Historian Arnold J. Toynbee wrote that “Civilizations die from suicide, not by murder.” Toynbee’s reputation is not as high as it was in the 40s and 50s when he was featured on the cover of Time magazine,  but there is no doubt that he was right about this: civilizations do die.

Cyclical theories of history like Toynbee’s are taken less seriously than they once were. Nevertheless, there is some truth in them. The phenomenal material and social progress of the past half century has lulled us into faith in the inevitability of progress. But mankind can regress as well as progress.

British public intellectual and novelist Ferdinand Mount wrote a sobering book a few years ago, Full Circle. Its thesis was that our glorious, all-conquering Western civilization, in its flight from its Christian roots, may not be progressing but may be regressing to a pre-Christian state. He does not predict that it is going to end in suicide but he suggests that we are headed for a fall, just as the classical world was 1500 years ago.

Yes, the world is now more peaceful than it has ever been, despite bloody insurgencies and illegal secessions. But the calm is deceptive. The Pax Romana was the calm before the storm in which the Roman Empire crumbled under the weight of its own decadence.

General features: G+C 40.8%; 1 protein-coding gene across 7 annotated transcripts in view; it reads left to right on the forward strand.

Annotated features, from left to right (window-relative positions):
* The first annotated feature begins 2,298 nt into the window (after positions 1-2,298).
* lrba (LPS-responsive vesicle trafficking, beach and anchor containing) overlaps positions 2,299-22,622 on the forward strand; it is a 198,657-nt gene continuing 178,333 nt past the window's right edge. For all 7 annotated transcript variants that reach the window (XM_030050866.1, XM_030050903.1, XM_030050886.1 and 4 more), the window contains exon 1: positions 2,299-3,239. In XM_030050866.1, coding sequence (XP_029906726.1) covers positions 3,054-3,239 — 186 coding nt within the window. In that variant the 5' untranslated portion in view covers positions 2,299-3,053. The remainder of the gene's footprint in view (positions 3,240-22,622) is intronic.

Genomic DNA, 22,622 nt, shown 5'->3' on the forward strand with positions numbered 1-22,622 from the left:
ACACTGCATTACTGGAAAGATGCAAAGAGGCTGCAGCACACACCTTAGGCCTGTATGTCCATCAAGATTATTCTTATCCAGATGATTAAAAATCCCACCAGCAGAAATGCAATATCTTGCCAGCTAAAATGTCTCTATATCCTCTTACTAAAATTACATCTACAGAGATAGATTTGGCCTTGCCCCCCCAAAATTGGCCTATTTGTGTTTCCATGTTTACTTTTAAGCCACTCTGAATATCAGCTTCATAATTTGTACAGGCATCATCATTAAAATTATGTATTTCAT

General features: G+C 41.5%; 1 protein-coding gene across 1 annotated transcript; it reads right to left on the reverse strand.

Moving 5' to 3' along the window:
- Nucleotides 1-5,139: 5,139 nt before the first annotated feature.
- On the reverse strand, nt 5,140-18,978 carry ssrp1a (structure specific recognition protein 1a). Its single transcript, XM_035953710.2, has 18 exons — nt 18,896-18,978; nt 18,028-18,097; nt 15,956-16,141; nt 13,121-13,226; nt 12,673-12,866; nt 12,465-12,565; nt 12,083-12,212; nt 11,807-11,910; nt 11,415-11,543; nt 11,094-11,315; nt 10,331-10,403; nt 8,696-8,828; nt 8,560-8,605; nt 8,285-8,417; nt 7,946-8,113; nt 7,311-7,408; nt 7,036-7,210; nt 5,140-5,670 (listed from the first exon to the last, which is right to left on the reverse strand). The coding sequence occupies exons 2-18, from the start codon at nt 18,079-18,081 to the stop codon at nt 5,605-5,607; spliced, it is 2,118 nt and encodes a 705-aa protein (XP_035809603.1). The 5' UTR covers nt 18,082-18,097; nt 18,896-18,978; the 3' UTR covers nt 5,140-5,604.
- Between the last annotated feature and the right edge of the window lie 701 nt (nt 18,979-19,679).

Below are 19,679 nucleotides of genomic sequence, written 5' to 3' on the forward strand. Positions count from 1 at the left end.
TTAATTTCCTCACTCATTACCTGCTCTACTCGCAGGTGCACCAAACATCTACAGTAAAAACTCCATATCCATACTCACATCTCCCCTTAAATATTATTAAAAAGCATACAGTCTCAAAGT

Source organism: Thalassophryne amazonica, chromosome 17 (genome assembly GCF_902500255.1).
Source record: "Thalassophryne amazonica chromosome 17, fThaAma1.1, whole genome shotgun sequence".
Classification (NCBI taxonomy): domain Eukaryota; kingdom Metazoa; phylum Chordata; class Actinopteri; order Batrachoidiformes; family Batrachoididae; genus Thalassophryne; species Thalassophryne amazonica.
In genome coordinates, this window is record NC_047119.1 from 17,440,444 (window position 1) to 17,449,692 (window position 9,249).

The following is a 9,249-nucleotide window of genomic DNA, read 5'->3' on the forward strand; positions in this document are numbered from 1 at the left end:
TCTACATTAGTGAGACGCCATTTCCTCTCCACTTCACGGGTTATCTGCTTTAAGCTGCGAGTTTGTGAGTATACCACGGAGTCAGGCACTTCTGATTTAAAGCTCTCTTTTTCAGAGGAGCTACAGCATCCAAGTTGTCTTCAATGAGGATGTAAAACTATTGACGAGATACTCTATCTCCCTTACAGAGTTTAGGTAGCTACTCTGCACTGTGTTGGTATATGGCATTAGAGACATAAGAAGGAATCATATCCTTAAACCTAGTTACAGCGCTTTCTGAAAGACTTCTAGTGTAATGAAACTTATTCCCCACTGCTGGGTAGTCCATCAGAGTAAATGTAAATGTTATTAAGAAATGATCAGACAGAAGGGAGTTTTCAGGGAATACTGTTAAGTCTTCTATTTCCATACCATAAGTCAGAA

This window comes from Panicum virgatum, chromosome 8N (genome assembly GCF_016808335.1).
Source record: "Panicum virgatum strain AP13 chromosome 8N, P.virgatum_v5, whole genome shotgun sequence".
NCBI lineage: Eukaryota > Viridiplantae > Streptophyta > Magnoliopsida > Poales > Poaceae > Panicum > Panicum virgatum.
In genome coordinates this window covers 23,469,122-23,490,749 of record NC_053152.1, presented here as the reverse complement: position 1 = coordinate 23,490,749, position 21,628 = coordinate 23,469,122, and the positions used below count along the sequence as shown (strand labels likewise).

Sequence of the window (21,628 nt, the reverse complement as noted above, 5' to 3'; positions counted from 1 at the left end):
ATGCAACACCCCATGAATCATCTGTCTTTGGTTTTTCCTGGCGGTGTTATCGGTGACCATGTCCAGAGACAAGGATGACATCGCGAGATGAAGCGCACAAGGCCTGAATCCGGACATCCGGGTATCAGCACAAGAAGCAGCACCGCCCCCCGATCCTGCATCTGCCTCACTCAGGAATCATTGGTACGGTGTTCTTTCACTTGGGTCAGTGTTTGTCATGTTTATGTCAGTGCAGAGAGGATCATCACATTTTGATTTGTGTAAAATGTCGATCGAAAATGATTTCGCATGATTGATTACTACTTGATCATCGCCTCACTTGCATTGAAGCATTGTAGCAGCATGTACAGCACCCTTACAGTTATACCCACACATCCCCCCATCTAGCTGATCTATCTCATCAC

Mount presents us with a catalogue of our decadence, much of which is too lurid to recount here. But it is remarkable how accurately it resembles the dissolute habits of imperial Rome. In our own preoccupations with health, the body beautiful, the culinary arts, nature, fame and celebrity, the revolt against God and more, he sees parallels with the Roman baths, the circus, the Dionysian cults and lip-service to old gods in whom no one believed. Mount puts it like this:

“We are now hard-wired to expect history to deliver progress, jerky, flawed progress marred by horrors usually of our own making, but progress nonetheless. We look back primarily in order to see how far we have moved on. And one central element in that ever-growing sense of self-confidence was the gradual exclusion of religion from the picture. Man has wriggled free of the divine plan.”